In telecommunications, asynchronous communication is transmission of data, generally without the use of an external clock signal, where data can be transmitted intermittently rather than in a steady stream.
In computing autonomous peripheral operation is a hardware feature found in some modern microcontroller architectures to off-load certain tasks into embedded autonomous peripherals in order to minimize latencies and improve throughput in hard real-time applications as well as to save energy in ultra-low-power designs.
BIOS interrupt calls are a facility that operating systems and application programs use to invoke the facilities of the Basic Input/Output System on IBM PC compatible computers.
In computer architecture, a bus (a contraction of the Latin omnibus) is a communication system that transfers data between components inside a computer, or between computers.
In computing, a bus error is a fault raised by hardware, notifying an operating system (OS) that a process is trying to access memory that the CPU cannot physically address: an invalid address for the address bus, hence the name.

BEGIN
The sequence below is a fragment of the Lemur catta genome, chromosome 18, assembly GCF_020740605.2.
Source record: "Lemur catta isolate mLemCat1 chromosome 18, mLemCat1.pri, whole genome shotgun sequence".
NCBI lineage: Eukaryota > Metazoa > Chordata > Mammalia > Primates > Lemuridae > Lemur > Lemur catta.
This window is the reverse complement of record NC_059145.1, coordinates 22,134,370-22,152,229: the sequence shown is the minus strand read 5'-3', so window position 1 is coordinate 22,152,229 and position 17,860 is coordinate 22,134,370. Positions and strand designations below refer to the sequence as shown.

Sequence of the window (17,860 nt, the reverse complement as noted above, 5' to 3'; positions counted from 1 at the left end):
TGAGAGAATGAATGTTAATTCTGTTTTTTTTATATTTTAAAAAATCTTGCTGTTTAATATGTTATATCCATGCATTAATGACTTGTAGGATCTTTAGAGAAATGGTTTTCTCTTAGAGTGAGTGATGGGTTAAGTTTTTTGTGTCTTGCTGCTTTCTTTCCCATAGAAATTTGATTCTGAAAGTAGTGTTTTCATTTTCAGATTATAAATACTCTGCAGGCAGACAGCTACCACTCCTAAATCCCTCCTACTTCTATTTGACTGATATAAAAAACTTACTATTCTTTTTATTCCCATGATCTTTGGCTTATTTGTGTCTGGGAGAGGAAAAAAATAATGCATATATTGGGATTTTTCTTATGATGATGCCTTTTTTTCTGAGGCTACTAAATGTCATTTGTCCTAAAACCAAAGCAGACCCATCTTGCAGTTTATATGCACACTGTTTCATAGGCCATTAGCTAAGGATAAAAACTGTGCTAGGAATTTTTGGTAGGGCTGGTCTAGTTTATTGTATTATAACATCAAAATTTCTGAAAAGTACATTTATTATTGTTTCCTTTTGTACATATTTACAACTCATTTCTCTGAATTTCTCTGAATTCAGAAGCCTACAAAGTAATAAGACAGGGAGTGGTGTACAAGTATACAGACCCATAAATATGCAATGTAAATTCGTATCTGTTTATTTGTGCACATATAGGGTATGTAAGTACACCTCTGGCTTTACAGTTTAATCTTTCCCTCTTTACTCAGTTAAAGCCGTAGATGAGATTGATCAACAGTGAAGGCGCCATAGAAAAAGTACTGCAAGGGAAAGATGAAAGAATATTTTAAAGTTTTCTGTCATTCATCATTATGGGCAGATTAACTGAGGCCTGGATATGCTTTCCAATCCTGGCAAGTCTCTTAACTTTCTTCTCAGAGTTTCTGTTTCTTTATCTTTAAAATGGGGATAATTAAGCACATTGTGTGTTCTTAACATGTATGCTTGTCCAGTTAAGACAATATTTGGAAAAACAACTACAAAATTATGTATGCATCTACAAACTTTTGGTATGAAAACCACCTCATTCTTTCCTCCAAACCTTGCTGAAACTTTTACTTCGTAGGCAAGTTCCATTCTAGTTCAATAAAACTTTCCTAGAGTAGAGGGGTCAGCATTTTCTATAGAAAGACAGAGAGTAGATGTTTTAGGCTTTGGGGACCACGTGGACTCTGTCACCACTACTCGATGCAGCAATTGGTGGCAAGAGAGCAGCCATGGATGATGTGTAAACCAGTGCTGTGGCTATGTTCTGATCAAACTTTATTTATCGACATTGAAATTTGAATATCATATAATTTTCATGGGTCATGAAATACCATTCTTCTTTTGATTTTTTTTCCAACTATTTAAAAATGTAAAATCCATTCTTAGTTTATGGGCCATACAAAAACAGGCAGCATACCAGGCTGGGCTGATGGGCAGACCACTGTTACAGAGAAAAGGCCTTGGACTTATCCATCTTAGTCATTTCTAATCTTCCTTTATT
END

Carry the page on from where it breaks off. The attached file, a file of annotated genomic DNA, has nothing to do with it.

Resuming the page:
A central processing unit (CPU) is the electronic circuitry within a computer that carries out the instructions of a computer program by performing the basic arithmetic, logical, control and input/output (I/O) operations specified by the instructions.
A computer is a device that can be instructed to carry out sequences of arithmetic or logical operations automatically via computer programming.
Computer hardware includes the physical parts or components of a computer, such as the central processing unit, monitor, keyboard, computer data storage, graphic card, sound card and motherboard.
In computing, a computer keyboard is a typewriter-style device which uses an arrangement of buttons or keys to act as mechanical levers or electronic switches.
A computer mouse is a hand-held pointing device that detects two-dimensional motion relative to a surface.
In computing, multitasking is the concurrent execution of multiple tasks (also known as processes) over a certain period of time.
A computer network, or data network, is a digital telecommunications network which allows nodes to share resources.
Conventional PCI, often shortened to PCI, is a local computer bus for attaching hardware devices in a computer.